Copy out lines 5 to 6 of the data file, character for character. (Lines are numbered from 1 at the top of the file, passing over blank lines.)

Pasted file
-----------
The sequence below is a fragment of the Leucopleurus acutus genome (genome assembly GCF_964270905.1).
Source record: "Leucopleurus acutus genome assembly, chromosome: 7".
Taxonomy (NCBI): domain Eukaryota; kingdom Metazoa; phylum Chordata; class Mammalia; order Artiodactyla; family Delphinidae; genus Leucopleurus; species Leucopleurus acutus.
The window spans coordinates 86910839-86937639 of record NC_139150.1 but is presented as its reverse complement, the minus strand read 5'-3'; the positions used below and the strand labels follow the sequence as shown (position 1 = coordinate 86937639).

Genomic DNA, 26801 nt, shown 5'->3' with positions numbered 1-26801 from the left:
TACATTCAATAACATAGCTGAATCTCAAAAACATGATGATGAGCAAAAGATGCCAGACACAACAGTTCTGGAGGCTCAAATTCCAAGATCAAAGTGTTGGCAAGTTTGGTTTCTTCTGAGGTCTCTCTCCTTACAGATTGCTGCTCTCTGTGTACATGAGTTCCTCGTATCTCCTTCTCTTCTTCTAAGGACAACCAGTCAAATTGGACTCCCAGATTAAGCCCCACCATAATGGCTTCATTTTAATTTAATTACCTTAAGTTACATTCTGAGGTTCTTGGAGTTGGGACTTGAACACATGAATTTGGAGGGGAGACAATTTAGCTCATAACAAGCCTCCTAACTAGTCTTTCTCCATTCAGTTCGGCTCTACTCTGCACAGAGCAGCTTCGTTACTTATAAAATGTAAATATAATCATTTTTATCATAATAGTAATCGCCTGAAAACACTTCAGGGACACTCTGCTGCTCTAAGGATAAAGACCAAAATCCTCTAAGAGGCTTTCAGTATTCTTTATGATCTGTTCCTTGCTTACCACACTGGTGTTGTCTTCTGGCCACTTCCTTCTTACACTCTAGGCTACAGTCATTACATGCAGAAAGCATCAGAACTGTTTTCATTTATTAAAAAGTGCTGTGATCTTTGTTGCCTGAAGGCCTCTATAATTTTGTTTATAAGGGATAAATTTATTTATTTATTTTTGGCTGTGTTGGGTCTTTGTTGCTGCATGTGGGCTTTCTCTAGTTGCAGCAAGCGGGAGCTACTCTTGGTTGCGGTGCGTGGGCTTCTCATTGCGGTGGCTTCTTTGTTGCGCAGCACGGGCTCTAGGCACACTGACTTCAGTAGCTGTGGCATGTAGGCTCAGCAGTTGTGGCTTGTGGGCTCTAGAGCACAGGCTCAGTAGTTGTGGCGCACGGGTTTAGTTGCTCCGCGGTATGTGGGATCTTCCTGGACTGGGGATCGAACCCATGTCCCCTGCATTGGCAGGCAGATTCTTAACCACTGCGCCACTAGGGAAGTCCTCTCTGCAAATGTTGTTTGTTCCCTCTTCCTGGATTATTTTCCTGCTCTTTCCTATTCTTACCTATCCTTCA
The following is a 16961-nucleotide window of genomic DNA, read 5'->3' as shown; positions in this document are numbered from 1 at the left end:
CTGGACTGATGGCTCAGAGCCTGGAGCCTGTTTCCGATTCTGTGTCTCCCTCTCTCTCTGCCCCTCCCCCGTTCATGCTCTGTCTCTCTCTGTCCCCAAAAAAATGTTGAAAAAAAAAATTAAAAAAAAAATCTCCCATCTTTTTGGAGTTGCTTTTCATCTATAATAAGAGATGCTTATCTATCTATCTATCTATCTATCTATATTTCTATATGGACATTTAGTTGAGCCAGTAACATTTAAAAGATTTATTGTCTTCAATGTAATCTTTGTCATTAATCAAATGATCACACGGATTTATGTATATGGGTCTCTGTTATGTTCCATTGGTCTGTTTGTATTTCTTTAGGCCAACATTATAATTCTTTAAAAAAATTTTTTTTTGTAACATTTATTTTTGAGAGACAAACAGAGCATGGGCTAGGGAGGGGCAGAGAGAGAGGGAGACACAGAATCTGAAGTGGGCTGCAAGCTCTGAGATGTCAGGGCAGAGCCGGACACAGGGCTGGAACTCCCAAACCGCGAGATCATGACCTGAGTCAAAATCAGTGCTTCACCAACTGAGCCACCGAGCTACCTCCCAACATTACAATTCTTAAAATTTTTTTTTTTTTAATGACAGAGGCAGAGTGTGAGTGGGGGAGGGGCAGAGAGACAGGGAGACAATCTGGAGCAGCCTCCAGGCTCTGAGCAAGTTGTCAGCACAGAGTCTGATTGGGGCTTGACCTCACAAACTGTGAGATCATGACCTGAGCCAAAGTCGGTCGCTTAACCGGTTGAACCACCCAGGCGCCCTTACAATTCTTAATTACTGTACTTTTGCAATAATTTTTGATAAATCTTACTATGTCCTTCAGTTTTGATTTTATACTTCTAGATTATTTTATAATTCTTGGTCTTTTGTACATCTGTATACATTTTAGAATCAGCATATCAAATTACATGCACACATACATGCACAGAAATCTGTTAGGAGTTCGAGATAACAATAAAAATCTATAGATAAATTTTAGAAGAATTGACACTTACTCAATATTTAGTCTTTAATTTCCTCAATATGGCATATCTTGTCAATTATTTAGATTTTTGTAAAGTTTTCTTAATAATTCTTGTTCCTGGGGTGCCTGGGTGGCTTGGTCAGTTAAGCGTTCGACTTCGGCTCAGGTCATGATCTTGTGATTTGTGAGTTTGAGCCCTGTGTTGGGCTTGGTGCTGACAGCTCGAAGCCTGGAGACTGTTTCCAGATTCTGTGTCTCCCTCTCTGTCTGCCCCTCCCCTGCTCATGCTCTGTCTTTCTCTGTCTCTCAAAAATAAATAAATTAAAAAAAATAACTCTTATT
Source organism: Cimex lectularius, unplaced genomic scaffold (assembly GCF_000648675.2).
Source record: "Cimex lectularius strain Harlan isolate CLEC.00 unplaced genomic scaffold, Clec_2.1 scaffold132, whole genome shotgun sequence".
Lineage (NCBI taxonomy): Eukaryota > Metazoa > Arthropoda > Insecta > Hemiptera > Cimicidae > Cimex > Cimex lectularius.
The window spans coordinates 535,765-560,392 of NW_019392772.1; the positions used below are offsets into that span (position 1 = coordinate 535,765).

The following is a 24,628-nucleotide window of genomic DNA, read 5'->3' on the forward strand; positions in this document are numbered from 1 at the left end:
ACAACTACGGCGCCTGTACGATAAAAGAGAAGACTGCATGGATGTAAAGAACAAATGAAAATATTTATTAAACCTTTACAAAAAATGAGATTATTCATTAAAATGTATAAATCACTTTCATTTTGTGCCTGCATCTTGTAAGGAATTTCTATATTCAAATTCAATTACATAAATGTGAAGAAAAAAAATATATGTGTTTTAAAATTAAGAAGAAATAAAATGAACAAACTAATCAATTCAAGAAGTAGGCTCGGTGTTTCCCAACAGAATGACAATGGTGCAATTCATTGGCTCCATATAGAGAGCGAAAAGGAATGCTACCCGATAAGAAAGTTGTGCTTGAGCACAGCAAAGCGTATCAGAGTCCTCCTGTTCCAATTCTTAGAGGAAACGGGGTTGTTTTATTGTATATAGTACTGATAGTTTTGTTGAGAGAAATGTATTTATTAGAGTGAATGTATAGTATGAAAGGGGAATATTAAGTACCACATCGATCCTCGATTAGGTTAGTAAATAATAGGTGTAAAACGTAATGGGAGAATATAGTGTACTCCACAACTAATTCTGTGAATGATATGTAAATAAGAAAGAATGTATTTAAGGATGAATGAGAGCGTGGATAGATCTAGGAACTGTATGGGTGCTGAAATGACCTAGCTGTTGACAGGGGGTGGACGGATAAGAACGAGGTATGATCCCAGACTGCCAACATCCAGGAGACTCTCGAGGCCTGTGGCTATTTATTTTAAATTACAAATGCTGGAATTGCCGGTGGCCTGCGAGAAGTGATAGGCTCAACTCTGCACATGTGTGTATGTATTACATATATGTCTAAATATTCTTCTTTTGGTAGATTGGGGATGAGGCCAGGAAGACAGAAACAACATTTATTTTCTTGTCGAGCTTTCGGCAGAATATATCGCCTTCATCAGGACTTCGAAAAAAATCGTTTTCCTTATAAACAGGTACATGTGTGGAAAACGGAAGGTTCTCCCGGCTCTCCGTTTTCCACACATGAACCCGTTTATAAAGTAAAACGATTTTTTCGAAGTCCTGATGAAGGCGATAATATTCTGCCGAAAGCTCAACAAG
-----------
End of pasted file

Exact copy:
Genomic DNA, 26801 nt, shown 5'->3' with positions numbered 1-26801 from the left:
TACATTCAATAACATAGCTGAATCTCAAAAACATGATGATGAGCAAAAGATGCCAGACACAACAGTTCTGGAGGCTCAAATTCCAAGATCAAAGTGTTGGCAAGTTTGGTTTCTTCTGAGGTCTCTCTCCTTACAGATTGCTGCTCTCTGTGTACATGAGTTCCTCGTATCTCCTTCTCTTCTTCTAAGGACAACCAGTCAAATTGGACTCCCAGATTAAGCCCCACCATAATGGCTTCATTTTAATTTAATTACCTTAAGTTACATTCTGAGGTTCTTGGAGTTGGGACTTGAACACATGAATTTGGAGGGGAGACAATTTAGCTCATAACAAGCCTCCTAACTAGTCTTTCTCCATTCAGTTCGGCTCTACTCTGCACAGAGCAGCTTCGTTACTTATAAAATGTAAATATAATCATTTTTATCATAATAGTAATCGCCTGAAAACACTTCAGGGACACTCTGCTGCTCTAAGGATAAAGACCAAAATCCTCTAAGAGGCTTTCAGTATTCTTTATGATCTGTTCCTTGCTTACCACACTGGTGTTGTCTTCTGGCCACTTCCTTCTTACACTCTAGGCTACAGTCATTACATGCAGAAAGCATCAGAACTGTTTTCATTTATTAAAAAGTGCTGTGATCTTTGTTGCCTGAAGGCCTCTATAATTTTGTTTATAAGGGATAAATTTATTTATTTATTTTTGGCTGTGTTGGGTCTTTGTTGCTGCATGTGGGCTTTCTCTAGTTGCAGCAAGCGGGAGCTACTCTTGGTTGCGGTGCGTGGGCTTCTCATTGCGGTGGCTTCTTTGTTGCGCAGCACGGGCTCTAGGCACACTGACTTCAGTAGCTGTGGCATGTAGGCTCAGCAGTTGTGGCTTGTGGGCTCTAGAGCACAGGCTCAGTAGTTGTGGCGCACGGGTTTAGTTGCTCCGCGGTATGTGGGATCTTCCTGGACTGGGGATCGAACCCATGTCCCCTGCATTGGCAGGCAGATTCTTAACCACTGCGCCACTAGGGAAGTCCTCTCTGCAAATGTTGTTTGTTCCCTCTTCCTGGATTATTTTCCTGCTCTTTCCTATTCTTACCTATCCTTCA